Agony aunt

March 3, 2000

Q I'm a PhD research student and my head of department has off-loaded a lot of teaching on me. I need the money but I need more training and guidance. Where can I turn for help?

A Ann J. Kettle

Department of

medieval history

University of St Andrews

Yours is a very common problem as

academics are under pressure to get on with research and leave as much teaching as possible to hourly paid postgraduates. It would be unwise to refuse because teaching experience will look good on your CV and you will need references from your head of department.

However, as much as you need the money, do not neglect your research because it is that, rather than teaching experience, that will count when you start applying for jobs. You must make sure that you are offered the proper rates of pay for the job. Pay for casual teaching is negotiated by the campus union, so think seriously about joining the union to get help if things go wrong.

Appropriate training ought to be available either in your department, faculty or in the teaching and learning office, and you are entitled to expect support and guidance from your department in the form of supervision and mentoring.

Do not be too apprehensive: remember there was no training available to most of your elders, including your head of department.

In the end you will probably find that the most useful advice will come from fellow postgraduates who are one step ahead of you. Do not overlook self-help manuals; Emily Toth's Ms Mentor's Impeccable Advice for Women in Academia (University of Pennsylvania Press) is highly recommended.

A Brenda Smith

Associate director

Centre for Academic Practice, Nottingham Trent University

This is a good opportunity to gain some experience of teaching that will be really useful for your future career, so I am delighted to hear that you are seeking help.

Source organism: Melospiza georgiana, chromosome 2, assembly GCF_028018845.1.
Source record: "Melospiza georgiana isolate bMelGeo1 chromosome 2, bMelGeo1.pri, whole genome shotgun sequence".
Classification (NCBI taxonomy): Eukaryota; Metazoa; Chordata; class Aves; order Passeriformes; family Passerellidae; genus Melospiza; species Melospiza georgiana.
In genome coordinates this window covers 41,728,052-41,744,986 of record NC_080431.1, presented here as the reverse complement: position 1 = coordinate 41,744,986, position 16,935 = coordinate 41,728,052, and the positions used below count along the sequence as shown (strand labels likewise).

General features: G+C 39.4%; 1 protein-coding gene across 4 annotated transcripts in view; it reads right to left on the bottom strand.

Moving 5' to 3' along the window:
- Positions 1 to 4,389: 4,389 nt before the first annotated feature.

Find out what support your department and university offers. Talk to other colleagues and see if there is anyone willing to act as a mentor and support you for the first few weeks. Tutors will know the procedures that apply to your department and will give you immediate support. Also visit other tutors' classes and learn by observation - what methods do they use?

In the longer term, find out if your institution offers a programme for new teaching staff. Many universities offer special courses, a series of one-day programmes or postgraduate certificate courses in teaching in higher education.

This is an excellent way of thinking more broadly about pedagogical issues and has the added value of allowing you to share your ideas and learn from other group members. A number of these courses have Institute for Learning and Teaching accreditation. I suggest you visit the ILT website for further information: http://www.ilt.ac.uk. The site also has details of regional and national conferences that the ILT is offering.

Read relevant books and publications. The Staff and Educational Development Association produces induction packs especially for new lecturers. Titles include: Lecturing to Large Groups and Getting to Grips with Assessment. Visit its website at http://www.seda.demon.co.uk.

Other publications include the Kogan Page series on teaching in higher education.

Good luck! I hope you enjoy working with your new students. Teaching

problems?

Send them to The THES and our experts will answer them.

Write to Pat Leon

The THES

Admiral House

66-68 East Smithfield

London E1W 1BX

Fax

020 7782 3300

Email

pat.leon@thes.co.uk

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